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The Air Force, BlueBook and Dr. McDonald


 
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From: germannvh@aol.com (Germannvh)
Date: 17 Oct 95 23:19:57 GMT
Newsgroups: alt.paranet.ufo

(VG) The Air Force, BlueBook and Dr. McDonald

Val Germann
Columbia, Missouri

** The following is excerpted and edited from a speech McDonald
gave to the American Meterological Society in 1966.  Once again
we see what a ball of fire this guy was and how very, very uneasy
he must have been making everyone who had anything to do with
UFOs on an "official" level at that time -- Hynek especially.

I have separated each sentence of one paragraph from McDonald's
speech.  Each one lands like a 500-pound aerial bomb:


My study of past official Air Force investigations (Project
Bluebook) leads me to describe them as completely superficial.

They have, for at least the past dozen years, been carried out at
a very low level of scientific competence. . .

. . .as a very low-priority task (one of about 200 within the
Foreign Technology Division, Wright-Patterson AFB).

Officially released "explanations" of important UFO sightings
have often been almost absurdly erroneous.

In only a few instances has there been any on-the-spot field
investigation by Bluebook personnel, and much of that has been
quite superficial.

On the other hand, official press releases, statements to
Congress, etc., have conveyed an impression of expertise and
investigative thoroughness. . .

. . .that has led both the public and the scientific community at
large to accept the conclusion that no significant scientific
problem exists with respect to UFOs.

A part of the background to the manner in which Bluebook has
handled the UFO problem in the past dozen years is to be found in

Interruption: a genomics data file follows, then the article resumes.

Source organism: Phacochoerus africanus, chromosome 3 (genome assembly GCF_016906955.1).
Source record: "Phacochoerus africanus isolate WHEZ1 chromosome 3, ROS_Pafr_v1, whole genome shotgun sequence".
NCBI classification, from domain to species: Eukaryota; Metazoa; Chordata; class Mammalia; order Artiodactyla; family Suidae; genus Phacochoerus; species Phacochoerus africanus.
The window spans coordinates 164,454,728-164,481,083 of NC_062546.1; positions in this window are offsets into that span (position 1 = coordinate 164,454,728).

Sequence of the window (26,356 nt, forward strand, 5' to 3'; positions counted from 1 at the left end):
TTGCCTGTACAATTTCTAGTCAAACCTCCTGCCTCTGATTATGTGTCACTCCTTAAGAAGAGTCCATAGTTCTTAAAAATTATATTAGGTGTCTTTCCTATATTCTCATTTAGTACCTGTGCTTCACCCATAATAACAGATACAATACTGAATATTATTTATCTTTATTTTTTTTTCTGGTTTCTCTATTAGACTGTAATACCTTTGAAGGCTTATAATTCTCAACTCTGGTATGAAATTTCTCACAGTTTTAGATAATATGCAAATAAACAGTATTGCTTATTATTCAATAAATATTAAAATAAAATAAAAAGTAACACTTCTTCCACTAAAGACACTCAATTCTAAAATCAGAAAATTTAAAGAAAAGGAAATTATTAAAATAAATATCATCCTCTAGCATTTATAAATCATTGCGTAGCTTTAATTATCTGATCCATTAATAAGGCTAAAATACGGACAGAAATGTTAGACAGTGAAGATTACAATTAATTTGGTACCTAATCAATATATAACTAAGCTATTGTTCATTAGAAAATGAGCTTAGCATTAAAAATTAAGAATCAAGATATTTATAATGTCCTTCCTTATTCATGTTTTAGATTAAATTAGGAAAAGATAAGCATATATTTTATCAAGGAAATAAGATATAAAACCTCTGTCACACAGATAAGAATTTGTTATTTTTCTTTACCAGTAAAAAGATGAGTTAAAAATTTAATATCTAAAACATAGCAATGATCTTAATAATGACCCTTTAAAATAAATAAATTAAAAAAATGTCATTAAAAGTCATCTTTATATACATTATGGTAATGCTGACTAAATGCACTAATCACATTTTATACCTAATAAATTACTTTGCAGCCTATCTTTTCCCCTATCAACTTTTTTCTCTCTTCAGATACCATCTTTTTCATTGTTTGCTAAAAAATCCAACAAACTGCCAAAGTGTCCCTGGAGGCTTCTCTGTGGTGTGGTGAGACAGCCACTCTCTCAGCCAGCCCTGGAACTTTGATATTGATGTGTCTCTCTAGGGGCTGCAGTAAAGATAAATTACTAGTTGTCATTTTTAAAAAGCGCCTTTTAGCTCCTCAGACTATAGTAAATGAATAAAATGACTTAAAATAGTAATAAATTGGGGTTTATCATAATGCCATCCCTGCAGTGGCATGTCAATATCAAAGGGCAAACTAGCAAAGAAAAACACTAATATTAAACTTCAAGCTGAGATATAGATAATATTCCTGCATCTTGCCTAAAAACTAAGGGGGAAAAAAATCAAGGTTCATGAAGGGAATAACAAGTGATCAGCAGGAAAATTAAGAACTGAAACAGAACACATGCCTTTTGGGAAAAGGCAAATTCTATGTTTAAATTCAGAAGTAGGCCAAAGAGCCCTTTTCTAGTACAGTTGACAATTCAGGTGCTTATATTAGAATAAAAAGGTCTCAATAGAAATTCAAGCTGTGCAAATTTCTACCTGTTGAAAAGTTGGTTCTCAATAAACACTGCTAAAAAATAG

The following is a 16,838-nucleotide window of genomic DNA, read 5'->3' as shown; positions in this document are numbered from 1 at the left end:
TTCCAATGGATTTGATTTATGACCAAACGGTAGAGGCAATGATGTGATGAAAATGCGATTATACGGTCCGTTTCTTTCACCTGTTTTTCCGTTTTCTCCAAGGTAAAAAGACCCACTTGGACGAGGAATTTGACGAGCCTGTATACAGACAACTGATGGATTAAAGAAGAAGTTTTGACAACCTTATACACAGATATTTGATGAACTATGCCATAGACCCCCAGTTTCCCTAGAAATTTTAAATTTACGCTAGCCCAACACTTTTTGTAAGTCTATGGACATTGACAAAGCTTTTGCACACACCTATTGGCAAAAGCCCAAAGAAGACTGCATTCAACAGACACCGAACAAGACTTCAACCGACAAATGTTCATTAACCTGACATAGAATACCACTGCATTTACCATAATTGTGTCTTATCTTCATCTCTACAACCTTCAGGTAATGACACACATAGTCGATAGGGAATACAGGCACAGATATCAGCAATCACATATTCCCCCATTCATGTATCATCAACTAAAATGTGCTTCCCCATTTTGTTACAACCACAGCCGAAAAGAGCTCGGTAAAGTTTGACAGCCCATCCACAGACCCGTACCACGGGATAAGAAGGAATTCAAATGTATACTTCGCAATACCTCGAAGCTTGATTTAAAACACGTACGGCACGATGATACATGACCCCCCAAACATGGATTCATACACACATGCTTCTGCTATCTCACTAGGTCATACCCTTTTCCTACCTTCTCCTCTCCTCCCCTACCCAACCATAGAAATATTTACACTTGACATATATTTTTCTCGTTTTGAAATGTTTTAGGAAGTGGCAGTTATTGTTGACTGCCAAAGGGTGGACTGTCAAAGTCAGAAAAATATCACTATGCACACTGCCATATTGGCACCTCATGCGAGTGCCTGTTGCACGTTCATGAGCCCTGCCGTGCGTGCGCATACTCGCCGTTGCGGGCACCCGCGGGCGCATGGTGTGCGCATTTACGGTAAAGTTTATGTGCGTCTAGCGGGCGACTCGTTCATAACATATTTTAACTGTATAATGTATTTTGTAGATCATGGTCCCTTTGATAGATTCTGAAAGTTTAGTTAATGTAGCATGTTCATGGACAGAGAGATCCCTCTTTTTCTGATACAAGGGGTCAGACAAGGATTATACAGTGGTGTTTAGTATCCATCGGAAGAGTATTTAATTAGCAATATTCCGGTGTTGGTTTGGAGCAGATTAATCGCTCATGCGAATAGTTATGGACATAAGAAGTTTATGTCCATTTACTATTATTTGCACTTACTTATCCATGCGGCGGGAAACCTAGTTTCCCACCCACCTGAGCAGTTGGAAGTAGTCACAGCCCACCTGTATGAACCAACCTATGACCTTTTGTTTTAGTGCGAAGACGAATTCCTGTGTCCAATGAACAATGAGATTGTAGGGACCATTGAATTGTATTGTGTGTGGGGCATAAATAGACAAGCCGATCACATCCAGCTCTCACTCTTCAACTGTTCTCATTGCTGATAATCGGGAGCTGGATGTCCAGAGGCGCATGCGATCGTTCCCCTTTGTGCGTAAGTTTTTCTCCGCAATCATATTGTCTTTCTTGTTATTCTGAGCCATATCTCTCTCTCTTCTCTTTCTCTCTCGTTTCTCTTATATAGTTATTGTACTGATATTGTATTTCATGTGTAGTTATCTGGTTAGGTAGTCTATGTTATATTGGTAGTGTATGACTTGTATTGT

the complete report of the 1953 Robertson Panel.

That scientific panel concluded that there was no strong evidence
of any hostile UFO action.

The Central Intelligence Agency (CIA), represented at the
policy-drafting sessions. . .

So many UFO reports were flooding into air bases throughout the
country and other parts of the world in the summer of 1952 that
the CIA regarded them as creating a national security problem.

In event of enemy attack on the country, the clogging of military
intelligence channels with large numbers of reports of the
evidently non-hostile UFOs was regarded as an unacceptable risk.

. . .January 1953, was followed by the promulgation, in August
1953, of Air Force Regulation (AFR) 200-2, which produced a sharp
drop-off in public reporting of Air Force UFO sightings, by
forbidding release, at air-base level, of any information on
sightings of unidentified aerial phenomena.

All sighting reports were to be funneled through Project
Bluebook, where they have been largely categorized as
conventional objects with little attention to scientific
considerations.

The strictures implicit in AFR 200-2 were made binding with
promulgation of JANAP-146, which made any such public release of
UFO information at air-base or local-command level (by any of the
military services and, under certain circumstances, commercial
airlines) a crime punishable with fines up to $10,000 and
imprisonment up to 10 years.

These regulations have not only cut off almost all useful reports
from military pilots, tower operators, and ground crews, but even
more serious from a scientific viewpoint has been their drastic
effect on non-availability of military radar data on UFOs.

Prior to 1953, many significant UFO radar sightings were
disclosed.

Since then, military radar sightings have been scientifically
compromised by confusing denials and allusions to "weather
inversions" or "electronic malfunctions" whenever word of radar
observations accidentally leaked out in the midst of a UFO
episode.

AFR 200-2 contained the specific admonishment that "Air Force
activities must reduce the percentage of unidentifieds to the
minimum."

This has been achieved.

***

Origin: Paranet(sm) . The world's leading UFO Investigative News Network
(1:30163/150)

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